Myths of Genocide: Answering Bella’s Experts

by Jeggit

On Wednesday this week Mike Small published an article on his blog Bella Caledonia in which he sought, through the opinion of certain eminent Scottish historians, to debunk the “myths of genocide” – as he sees them – that have been circulating in recent weeks in relation to the Clearances. His reason for this interjection, as he writes, is that this “manufacture of grievance” – as a “hysterical account of the past” – does not “serve the movement for Scottish independence.”

Small’s piece, however, is entirely vague on the question of who precisely has been doing all this grievance mongering and hysterical storytelling; leaving Seonaidh to ask in the comments: “Just wondering who actually said it constituted ‘genocide?’” On the face of it, Mr Small was putting right a matter no one appears to have put wrong. Of course this was not the case. The author was simply unwilling to credit the original source of these “myths.”

Omitting this detail was rather dishonest, but I would say this – because I am that original source. On 27 May 2016 I published “The Scottish Genocide” on this website suggesting just that, that the behaviour of the British authorities towards the Highlanders and Islanders during the Clearances was genocidal. More recently on my own blog, Random Public Journal, I revisited this topic, arguing that – in light of international law – there is a case to be made vis-à-vis the perpetration of genocide in Scotland at that time.

In the original 2016 piece I pre-empted Mike Small’s disingenuous effort to reframe my proposition as the deliberate manufacture of grievance as part of a cynical ploy to bolster support for Scottish independence. I state this more firmly in an article due for publication in March in iScot Magazine (submitted prior to the piece in Bella Caledonia) in which I write:

It is not the purpose of this article to instrumentalise the experiences of those expelled from the Highlands and Islands in order to aggravate or antagonise those who deny this proposal… Nor is this intended to create a new grievance with which to pursue a political agenda or to elicit a sense of shame.

On this point, at least, Mr Small and I agree. Whether the later Clearances in the Highlands and Islands were genocide, ethnic cleansing, or the regrettable and unforeseen consequences of economic progress, real people suffered – and terribly so. It is always wrong to instrumentalise the suffering of others in the service of one’s own political agenda. This is both cruel and selfish.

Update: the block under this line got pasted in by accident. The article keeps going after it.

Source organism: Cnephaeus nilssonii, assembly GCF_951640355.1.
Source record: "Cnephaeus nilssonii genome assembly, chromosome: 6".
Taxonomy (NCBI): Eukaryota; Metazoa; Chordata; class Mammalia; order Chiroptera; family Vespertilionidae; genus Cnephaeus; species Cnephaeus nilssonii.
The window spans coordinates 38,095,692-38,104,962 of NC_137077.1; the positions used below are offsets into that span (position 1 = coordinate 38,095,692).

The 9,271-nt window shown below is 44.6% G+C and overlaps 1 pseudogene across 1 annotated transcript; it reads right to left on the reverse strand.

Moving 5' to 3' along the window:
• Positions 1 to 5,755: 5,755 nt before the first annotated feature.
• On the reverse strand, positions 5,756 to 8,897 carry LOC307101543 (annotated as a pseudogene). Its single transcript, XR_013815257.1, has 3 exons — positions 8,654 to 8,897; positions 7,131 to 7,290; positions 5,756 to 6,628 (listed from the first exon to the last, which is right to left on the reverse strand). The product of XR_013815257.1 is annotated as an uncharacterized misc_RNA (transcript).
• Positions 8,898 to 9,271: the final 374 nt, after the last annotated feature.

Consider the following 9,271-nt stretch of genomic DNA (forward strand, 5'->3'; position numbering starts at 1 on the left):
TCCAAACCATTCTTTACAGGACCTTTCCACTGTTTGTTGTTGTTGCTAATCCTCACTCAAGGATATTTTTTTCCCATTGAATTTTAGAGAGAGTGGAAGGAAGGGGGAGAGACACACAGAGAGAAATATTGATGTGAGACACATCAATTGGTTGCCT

My purpose in writing of this in the first place was twofold; to raise awareness of the Clearances in Scotland – something few of us learned in school – and, more importantly, to highlight the gross injustice visited upon the men, women, and children who were forcibly expelled from their homes and from Scotland as a result of expedient economic policy and as a consequence of the British establishment in Scotland’s racist ill-opinion of them. Throughout everything I have written on this sad episode in our history the focus has remained firmly on this question of justice, and this is where Mike Small’s article goes entirely awry.

Hoping to confound my appeal to justice he solicited the opinion of “two of Scotland’s most respected historians;” namely Tom Devine, Professor Emeritus at Edinburgh University, and James Hunter, “an award-winning historian” and Director for the UHI Centre for History. Yet these consultations were wholly unnecessary. Who am I to dispute Scottish history with Emeritus Professors Devine and Hunter? In spite of Mike Small’s repeated and obnoxious insistence to the contrary over social media, I have never disputed the evidence of history or the opinions of these two illustrious men.

As Mike Small did not see fit to cite me anywhere in what he wrote, he is certainly not in a position to show me or anyone where I have disputed the events of the past. At best what he has done is to have constructed an unnamed and unquoted strawman, a paper tiger completely of his own making. In the academy, the natural habitat of Professors Devine and Hunter both, we call this dishonesty.